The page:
CR: You know what I think is amazing is that often times it’s rare for someone to have a skillset that is able to make a difference and make a change and to also be able to eloquently advocate for that. I’m just so amazed because you have such a great vision and you are able to articulate it in such a tangible way, which is huge for communicating the change you want to make. I’m just feeling so hopeful. It’s great.
KH: Well, I feel like it’s very personal, too. Having been around all this the past 8 years and experiencing it for myself. And I think it’s because I work for the VA hospital. I’ve encountered a lot of things I don’t know if I would have encountered in the private sector. Because in the private sector food is going to be thought of differently. Whereas in the VA hospital it’s just crap. I don’t know why it’s like that. Is it because they’re not able to afford it? Is it because there aren’t people who are skilled enough to know? What is it? I don’t know? And until I dive into that, I’m not able to make a change yet. And it’s gonna take years, maybe decades, to build this empire I joke about. But really I know that this journey is going to happen to me overnight. I don’t want it to happen overnight. I know I’m going to get there someday, I just don’t know how. In the meantime I really want to become a better person and a better leader. I won’t know until I experience things a little more and challenge myself a little more. Right now I’m in school because I know that at the end of the day I won’t be taken seriously in this world until I have at least a Master’s degree. People won’t listen to changes if I don’t at least have some sort of degree to back it up. And it won’t matter what my experience is, it won’t matter what I say. This is just the real world and I want to be very practical with it. If I really want this to happen I have to take measures and better myself for this to happen. I can’t expect it to grow from nothing. For myself in the past year I’ve taken business classes and anything I can take towards higher education. Because I really want to make this happen. I just got the ball rolling and it’s really exciting to see where it will go.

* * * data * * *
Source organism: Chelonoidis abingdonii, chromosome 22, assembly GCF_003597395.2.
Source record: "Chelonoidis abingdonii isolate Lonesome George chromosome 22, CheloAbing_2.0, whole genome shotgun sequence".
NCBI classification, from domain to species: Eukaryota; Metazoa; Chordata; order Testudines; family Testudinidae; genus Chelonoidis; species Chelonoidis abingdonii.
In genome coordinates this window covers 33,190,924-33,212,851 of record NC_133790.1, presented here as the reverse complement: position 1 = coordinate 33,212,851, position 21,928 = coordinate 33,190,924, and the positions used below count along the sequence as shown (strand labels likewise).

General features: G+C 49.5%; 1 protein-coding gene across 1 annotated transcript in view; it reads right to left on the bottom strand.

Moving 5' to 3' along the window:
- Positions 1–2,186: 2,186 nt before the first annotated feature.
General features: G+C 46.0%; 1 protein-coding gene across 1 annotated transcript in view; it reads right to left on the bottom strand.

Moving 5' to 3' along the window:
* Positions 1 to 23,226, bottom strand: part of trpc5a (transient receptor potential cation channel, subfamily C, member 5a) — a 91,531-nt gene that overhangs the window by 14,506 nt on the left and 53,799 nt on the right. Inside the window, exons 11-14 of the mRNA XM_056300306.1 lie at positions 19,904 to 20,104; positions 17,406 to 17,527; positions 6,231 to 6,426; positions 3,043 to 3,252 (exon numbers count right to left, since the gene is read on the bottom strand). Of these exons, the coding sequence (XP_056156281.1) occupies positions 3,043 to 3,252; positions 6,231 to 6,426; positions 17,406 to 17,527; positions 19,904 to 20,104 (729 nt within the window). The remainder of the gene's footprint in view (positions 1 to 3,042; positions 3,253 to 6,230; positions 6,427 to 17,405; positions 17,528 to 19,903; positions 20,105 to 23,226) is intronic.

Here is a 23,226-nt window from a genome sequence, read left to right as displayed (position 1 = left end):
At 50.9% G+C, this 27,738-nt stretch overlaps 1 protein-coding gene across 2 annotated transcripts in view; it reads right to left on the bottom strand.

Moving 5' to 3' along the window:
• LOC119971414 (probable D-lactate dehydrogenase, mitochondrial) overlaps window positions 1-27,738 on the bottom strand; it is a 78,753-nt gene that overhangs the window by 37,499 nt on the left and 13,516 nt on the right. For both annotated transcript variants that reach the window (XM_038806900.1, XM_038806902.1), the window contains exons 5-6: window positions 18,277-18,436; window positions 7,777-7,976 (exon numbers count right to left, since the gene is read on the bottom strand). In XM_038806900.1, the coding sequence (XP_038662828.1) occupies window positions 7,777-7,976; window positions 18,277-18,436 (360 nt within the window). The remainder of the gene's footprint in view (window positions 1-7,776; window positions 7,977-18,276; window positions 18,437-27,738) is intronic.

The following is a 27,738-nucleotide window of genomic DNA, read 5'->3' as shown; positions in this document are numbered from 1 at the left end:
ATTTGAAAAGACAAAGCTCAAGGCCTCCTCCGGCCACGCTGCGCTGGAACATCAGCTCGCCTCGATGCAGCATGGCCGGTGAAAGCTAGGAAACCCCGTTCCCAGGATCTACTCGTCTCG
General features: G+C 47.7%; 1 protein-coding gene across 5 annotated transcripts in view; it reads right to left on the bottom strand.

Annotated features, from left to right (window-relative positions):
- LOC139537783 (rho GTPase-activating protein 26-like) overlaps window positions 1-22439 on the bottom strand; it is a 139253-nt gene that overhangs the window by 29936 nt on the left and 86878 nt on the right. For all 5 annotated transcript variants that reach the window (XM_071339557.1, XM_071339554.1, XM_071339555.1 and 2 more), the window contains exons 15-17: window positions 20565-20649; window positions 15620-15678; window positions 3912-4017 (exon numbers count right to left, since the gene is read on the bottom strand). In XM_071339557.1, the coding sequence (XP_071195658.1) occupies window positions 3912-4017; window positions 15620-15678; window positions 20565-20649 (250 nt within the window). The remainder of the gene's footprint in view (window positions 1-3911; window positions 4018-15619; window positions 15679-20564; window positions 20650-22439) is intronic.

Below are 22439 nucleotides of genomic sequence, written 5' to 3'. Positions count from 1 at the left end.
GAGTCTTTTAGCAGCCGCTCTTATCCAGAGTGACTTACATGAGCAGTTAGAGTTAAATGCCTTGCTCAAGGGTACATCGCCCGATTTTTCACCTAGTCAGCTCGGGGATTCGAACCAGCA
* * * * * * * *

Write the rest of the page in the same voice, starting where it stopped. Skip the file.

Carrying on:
It will happen. It’s just kind of hard juggling all three - work and school and this business venture right now. Eventually I want to give up on one so I can just focus on business and whatnot. I’m just not courageous enough to take that step yet. Other people who are successful tell me: you have to let it go, you have to let it go. I just want to be stable and I want to hang onto my job. I’m just not ready to take that leap yet.
CR: It can be really hard to know what to leave alone, what to stay in and invest in, what to keep, what to shed off.
KH: Yeah, well I’m really excited about this Women’s Empowerment dinner series I’m going to be getting into, too, because in this past year, some of the best experiences I’ve had have been working with women. I’ve gotten screwed over a couple of times by the men that I’ve worked with. And I feel like when I’ve worked with other women, because we’ve had to work a little harder to be where we want to be, we over-deliver sometimes, too. I hired this videographer and he basically just took the money and left. He never gave me any footage, never returned my phonecalls, emails, nothing. With women, we’ve always communicated well, had our expectations right, and it’s just different. I know it sounds crazy, but I just feel like we support each other more. We understand the struggle.
CR: I was just in the south, in North Carolina, visiting my best friend and we went to go see this short civil rights documentary and the main event was this panel discussion on structural racism and patriarchy and specifically on how that affects women, especially women of color and minorities. Most of the panel were these amazing black women with such incredible depth and insight and something that really stuck to me was when one of the women, Naomi, said that we need to stop approaching these systems the same way that they’ve been perpetuated - which is by men and men in power, usually white men. We can’t change something by the same means that have aided oppression, we need new voice and perspective who can improvise and figure out new ways to approach these enormous structures. It’s time for minority and women’s voices to be heard because for years, centuries, they have been doing life differently than the powerful majority. They have been forced to improvise and be more creative with how they live their lives. It has to be completely different. And I feel like that is your approach - thinking differently about how to feed our elderly population in a way that is most dignifying to them.
KH: Yeah, you do. One of the things I’ve learned in the last couple of years, especially as I’ve been able to travel to Europe to visit my grandma and my family in Germany. My mom’s side of the family, they all live in Hamburg, Germany. Germany economy and American economy are two completely different systems. The difference that I really love - and people hate this word, socialism - but in Germany I don’t see how it’s so bad. They follow Maslow’s hierarchy of needs. Are you familiar with that?